I'm looking for official PDFs (all editions of D&D). I wanted to give drivethrurpg a try, but I wonder: do different PDFs version of the same book exist (in different quality)?

Subsidiary question, what about PDFs older editions of D&D that they sell, like the D&D Basic Rules Set (1983) — is this basically a high quality scan of the book? How are these PDFs produced?


3 Answers 3


DriveThruRPG is the same company as DMsGuild (formerly DNDClassics), and the former RPGnow. They have the same inventory and you can login to either with the same account. As far as I know, DM's guild is the only WoTC-sponsored site that sells PDF classics.

Early in 2016 DM's Guild posted a request for scanning and remastering some classics. From the post:

To that end, together with Wizards of the Coast, we have been digitally re-mastering hundreds of classic D&D titles and offering them through DriveThru and DMSGuild.com. We still have about 600 more classic D&D titles to go, and we need the help of D&D fans to get them all.

The original post is no longer available, but the archive link above may still answer some of your questions. For example, cover and boxes are scanned at 24-bit depth and 300dpi, while interiors at 8-bit depth and 300dpi.

Basically, your assumption is spot-on and we're talking about high resolution scans of original prints.

While browsing a product in DMsGuild, there's a bar on the right side containing the Product Information. Under "Format", you should see either: Scanned image or Original electronic format.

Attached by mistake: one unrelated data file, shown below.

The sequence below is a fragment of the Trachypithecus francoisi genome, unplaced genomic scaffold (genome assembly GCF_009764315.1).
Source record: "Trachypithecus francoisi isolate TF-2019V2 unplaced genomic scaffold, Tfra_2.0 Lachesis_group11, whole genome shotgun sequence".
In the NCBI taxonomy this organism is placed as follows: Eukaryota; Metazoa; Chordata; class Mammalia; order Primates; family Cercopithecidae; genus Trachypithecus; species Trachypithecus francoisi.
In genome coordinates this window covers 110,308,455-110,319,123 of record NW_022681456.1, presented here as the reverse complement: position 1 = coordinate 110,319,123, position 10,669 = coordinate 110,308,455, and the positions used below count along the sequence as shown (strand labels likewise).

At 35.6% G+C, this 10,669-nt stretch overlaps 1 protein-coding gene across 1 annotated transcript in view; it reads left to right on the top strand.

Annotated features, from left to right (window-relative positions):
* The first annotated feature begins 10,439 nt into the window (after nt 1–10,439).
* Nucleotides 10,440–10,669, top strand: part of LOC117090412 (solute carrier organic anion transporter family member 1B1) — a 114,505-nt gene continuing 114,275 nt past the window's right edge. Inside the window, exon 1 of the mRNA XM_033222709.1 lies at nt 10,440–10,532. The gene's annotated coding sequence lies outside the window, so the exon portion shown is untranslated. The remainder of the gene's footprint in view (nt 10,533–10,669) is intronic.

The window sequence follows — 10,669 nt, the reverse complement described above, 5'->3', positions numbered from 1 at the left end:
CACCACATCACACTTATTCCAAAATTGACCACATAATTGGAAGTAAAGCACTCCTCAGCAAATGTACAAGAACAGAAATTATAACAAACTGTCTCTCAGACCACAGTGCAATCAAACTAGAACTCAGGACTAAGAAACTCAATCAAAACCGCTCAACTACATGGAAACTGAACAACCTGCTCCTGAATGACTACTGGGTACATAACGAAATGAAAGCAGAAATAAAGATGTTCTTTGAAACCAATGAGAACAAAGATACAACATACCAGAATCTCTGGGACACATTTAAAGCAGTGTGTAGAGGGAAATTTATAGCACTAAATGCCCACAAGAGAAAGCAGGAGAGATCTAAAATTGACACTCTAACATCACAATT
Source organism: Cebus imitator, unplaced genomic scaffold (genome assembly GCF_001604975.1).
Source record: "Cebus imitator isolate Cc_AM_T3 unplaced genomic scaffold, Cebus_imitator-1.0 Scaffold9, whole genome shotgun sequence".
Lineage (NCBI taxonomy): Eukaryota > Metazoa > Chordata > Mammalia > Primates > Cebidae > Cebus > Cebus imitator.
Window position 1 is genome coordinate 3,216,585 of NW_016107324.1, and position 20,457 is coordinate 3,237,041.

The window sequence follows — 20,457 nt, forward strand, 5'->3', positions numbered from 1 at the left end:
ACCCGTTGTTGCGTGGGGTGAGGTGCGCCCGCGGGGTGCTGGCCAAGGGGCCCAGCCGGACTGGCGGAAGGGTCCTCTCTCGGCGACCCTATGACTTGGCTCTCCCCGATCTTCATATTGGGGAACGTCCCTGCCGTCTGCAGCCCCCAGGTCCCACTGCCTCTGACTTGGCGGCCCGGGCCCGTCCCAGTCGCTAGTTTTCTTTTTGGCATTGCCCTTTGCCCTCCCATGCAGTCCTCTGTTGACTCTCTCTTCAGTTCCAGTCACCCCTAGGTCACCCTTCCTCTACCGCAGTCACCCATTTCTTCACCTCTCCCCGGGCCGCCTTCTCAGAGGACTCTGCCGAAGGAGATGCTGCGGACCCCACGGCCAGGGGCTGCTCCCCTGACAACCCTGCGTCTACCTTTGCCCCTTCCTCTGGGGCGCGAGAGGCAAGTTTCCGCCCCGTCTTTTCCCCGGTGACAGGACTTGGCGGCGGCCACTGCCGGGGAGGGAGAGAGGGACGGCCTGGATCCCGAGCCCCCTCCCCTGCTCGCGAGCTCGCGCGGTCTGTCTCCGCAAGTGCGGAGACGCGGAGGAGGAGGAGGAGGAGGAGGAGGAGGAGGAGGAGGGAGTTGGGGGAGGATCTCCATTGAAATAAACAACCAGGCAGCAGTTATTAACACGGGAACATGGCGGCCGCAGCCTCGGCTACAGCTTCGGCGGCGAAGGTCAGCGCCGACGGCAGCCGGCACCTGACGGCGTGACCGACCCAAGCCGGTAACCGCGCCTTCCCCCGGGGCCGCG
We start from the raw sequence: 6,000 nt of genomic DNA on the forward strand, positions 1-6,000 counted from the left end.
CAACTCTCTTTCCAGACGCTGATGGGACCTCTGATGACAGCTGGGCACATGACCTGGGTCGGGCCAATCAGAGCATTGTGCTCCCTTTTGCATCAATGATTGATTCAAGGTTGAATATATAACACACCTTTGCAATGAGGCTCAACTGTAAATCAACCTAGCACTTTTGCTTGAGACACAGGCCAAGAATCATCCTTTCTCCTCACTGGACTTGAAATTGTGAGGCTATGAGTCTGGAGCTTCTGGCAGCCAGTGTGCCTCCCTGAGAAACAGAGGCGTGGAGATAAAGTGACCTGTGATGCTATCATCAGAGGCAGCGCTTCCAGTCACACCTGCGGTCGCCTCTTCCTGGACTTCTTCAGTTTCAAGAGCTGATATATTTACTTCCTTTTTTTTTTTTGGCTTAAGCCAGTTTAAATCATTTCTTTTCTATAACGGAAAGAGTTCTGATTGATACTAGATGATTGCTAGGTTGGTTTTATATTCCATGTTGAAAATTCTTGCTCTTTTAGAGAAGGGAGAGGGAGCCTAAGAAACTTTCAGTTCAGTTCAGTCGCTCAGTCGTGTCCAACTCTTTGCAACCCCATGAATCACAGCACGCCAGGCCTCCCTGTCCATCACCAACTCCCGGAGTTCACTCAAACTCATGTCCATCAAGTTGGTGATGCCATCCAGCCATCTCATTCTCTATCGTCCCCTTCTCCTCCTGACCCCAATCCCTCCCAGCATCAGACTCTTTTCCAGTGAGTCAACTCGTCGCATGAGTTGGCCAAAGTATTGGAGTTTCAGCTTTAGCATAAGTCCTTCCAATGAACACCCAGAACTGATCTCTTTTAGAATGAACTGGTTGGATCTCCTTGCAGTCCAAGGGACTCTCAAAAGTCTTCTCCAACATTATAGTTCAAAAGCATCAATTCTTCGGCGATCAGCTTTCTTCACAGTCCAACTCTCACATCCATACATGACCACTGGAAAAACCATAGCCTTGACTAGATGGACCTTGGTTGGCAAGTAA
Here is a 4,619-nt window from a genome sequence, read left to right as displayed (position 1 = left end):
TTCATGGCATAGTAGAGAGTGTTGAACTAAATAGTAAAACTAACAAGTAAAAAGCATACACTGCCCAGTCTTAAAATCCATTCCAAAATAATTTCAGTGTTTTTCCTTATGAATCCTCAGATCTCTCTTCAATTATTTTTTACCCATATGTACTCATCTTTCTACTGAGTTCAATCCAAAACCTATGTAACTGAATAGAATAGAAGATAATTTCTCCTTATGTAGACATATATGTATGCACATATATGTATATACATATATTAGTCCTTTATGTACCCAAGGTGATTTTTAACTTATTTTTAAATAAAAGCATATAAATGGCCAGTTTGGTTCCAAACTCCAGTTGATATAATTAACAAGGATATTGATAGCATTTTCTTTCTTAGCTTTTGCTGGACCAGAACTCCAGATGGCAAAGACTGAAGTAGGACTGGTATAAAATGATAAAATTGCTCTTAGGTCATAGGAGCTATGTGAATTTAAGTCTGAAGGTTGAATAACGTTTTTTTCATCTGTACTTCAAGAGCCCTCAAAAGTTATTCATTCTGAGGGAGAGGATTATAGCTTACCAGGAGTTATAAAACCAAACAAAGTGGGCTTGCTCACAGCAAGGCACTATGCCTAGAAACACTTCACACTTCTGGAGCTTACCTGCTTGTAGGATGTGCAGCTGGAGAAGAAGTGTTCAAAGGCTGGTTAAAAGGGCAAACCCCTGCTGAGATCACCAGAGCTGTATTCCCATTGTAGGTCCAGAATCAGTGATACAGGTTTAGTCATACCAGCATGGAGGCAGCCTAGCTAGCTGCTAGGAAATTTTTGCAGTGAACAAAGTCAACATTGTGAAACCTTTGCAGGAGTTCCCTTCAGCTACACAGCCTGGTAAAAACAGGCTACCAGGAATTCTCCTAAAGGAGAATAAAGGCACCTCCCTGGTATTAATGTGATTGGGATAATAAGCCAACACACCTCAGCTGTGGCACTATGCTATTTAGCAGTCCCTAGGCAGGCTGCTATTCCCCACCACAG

Clicking on the info icon will display the following:

Scanned image
These products were created by scanning an original printed edition. Most older books are in scanned image format because original digital layout files never existed or were no longer available from the publisher.

For PDF download editions, each page has been run through Optical Character Recognition (OCR) software to attempt to decipher the printed text. The result of this OCR process is placed invisibly behind the picture of each scanned page, to allow for text searching. However, any text in a given book set on a graphical background or in handwritten fonts would most likely not be picked up by the OCR software, and is therefore not searchable. Also, a few larger books may be resampled to fit into the system, and may not have this searchable text background.

For printed books, we have performed high-resolution scans of an original hardcopy of the book. We essentially digitally re-master the book. Unfortunately, the resulting quality of these books is not as high. It's the problem of making a copy of a copy. The text is fine for reading, but illustration work starts to run dark, pixellating and/or losing shades of grey. Moiré patterns may develop in photos. We mark clearly which print titles come from scanned image books so that you can make an informed purchase decision about the quality of what you will receive.

Original electronic format
These ebooks were created from the original electronic layout files, and therefore are fully text searchable. Also, their file size tends to be smaller than scanned image books. Most newer books are in the original electronic format. Both download and print editions of such books should be high quality.